Cyclists in polluted air still are better off

The benefits of cycling and walking outweigh the negative impact on health from air pollution.

"Active travel" such as cycling benefits health but there have been concerns about pollution. Photo / Jason Oxenham

“Active travel” such as cycling benefits health but there have been concerns about pollution. Photo / Jason Oxenham

Researchers from the University of Cambridge’s Centre for Diet and Activity Research and Medical Research Council Epidemiology Unit, and researchers from the University of East Anglia, said regular exercise reduced the risk of diseases such as diabetes, heart disease and several cancers. One way to get moving is through “active travel”, such as walking or cycling, but concerns have been raised about the impact of pollution – particularly in urban environments.

Experts used data from epidemiological studies and meta-analyses to create computer simulations comparing risks and benefits for different levels of intensity and duration of active travel and of air pollution in different locations around the world.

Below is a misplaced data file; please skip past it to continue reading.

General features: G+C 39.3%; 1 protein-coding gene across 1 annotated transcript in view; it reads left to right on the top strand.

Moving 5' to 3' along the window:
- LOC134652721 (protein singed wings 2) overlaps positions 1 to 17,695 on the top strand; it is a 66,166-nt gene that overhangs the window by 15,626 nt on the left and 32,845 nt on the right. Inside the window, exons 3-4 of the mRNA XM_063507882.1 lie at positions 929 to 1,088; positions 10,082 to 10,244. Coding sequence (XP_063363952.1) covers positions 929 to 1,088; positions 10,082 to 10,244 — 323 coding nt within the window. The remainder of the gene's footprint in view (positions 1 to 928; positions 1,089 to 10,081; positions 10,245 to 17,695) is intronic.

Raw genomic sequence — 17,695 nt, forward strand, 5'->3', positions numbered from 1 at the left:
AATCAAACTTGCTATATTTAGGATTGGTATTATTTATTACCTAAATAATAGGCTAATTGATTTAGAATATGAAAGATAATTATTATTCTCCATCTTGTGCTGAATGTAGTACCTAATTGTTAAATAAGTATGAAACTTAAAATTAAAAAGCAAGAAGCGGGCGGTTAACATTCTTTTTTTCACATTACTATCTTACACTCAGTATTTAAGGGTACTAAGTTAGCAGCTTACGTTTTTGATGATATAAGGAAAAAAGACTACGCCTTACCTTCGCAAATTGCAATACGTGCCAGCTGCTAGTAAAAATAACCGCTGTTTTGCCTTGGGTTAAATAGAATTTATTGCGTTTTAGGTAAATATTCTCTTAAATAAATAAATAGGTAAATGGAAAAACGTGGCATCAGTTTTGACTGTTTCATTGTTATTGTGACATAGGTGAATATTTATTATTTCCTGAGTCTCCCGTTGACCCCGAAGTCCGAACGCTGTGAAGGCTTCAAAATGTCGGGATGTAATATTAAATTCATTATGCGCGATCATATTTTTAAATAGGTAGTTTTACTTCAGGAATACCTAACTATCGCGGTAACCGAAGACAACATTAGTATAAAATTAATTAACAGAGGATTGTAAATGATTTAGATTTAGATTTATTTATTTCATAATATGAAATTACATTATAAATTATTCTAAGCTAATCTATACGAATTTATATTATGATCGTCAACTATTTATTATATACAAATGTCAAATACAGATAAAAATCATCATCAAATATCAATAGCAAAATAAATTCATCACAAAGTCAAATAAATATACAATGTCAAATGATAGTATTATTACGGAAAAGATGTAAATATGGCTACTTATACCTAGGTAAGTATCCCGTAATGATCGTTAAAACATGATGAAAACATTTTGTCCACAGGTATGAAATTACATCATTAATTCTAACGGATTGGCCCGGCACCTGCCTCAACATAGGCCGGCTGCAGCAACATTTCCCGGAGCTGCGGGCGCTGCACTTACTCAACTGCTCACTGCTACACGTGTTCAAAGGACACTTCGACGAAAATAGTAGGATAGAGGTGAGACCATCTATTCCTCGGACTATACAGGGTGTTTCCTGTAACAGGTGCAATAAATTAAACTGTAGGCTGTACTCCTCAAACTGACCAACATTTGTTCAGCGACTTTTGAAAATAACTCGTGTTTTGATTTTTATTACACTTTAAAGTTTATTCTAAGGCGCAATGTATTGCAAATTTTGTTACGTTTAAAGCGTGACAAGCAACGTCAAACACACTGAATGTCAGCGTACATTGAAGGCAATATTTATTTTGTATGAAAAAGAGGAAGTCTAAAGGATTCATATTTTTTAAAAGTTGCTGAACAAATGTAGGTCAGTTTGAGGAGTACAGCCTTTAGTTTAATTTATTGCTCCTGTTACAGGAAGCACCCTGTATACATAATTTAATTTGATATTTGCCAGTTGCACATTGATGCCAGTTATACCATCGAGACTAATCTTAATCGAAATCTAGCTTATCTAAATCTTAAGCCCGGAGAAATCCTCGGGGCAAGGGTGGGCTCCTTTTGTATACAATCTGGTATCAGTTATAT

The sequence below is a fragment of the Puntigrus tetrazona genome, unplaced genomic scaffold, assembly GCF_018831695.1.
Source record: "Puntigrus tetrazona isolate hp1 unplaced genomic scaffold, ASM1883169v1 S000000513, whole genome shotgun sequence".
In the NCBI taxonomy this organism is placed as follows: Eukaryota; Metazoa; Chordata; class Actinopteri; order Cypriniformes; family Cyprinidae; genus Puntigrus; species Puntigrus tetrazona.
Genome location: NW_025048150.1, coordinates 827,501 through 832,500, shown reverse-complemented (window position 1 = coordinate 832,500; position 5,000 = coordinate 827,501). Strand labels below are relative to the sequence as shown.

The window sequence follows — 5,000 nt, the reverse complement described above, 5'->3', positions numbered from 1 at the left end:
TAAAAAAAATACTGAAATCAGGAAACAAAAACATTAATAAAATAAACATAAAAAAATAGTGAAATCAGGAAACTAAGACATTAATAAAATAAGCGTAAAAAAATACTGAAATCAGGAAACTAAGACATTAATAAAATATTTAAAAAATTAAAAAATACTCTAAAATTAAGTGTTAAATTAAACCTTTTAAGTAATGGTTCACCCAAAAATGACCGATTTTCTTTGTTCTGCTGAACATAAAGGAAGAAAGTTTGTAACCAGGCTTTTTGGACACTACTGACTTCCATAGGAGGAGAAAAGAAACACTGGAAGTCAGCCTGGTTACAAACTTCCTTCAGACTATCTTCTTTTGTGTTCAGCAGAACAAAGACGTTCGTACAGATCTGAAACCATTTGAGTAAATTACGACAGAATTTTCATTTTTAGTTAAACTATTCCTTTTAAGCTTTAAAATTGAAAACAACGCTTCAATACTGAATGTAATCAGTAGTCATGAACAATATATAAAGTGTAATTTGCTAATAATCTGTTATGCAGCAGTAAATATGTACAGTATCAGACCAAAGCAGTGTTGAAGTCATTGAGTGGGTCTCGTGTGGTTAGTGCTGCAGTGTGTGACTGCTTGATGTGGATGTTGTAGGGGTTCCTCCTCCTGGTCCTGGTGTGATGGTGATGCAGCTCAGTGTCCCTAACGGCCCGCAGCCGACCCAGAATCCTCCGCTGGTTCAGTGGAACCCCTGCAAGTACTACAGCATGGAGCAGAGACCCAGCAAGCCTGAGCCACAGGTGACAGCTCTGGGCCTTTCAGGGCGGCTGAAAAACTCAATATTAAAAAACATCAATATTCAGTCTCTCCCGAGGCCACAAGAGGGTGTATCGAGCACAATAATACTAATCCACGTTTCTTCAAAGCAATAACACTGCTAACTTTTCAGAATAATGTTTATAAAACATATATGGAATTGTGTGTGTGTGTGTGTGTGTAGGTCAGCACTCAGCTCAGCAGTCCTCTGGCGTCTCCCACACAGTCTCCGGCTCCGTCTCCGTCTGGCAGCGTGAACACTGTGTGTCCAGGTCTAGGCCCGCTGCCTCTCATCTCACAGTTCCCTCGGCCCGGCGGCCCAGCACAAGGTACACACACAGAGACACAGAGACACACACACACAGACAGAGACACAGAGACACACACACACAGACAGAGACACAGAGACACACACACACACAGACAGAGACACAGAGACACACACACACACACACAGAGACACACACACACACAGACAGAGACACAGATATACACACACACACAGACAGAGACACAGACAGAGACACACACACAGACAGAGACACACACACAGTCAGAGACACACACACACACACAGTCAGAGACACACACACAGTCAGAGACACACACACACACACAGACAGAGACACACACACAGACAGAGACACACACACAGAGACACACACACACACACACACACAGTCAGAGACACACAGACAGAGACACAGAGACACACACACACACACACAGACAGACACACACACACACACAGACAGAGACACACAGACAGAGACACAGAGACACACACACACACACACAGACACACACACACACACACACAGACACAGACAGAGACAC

The study, published in Preventive Medicine, concluded that only 1 per cent of cities in the World Health Organisation’s Ambient Air Pollution Database had pollution levels high enough to overcome the benefits of physical activity after half an hour of cycling every day.

“Our model indicates that in London, health benefits of active travel always outweigh the risk from pollution,” said study lead Dr Marko Tainio, from Cambridge. “Even in Delhi … people would need to cycle over five hours a week before pollution risks outweigh health benefits.”

– AP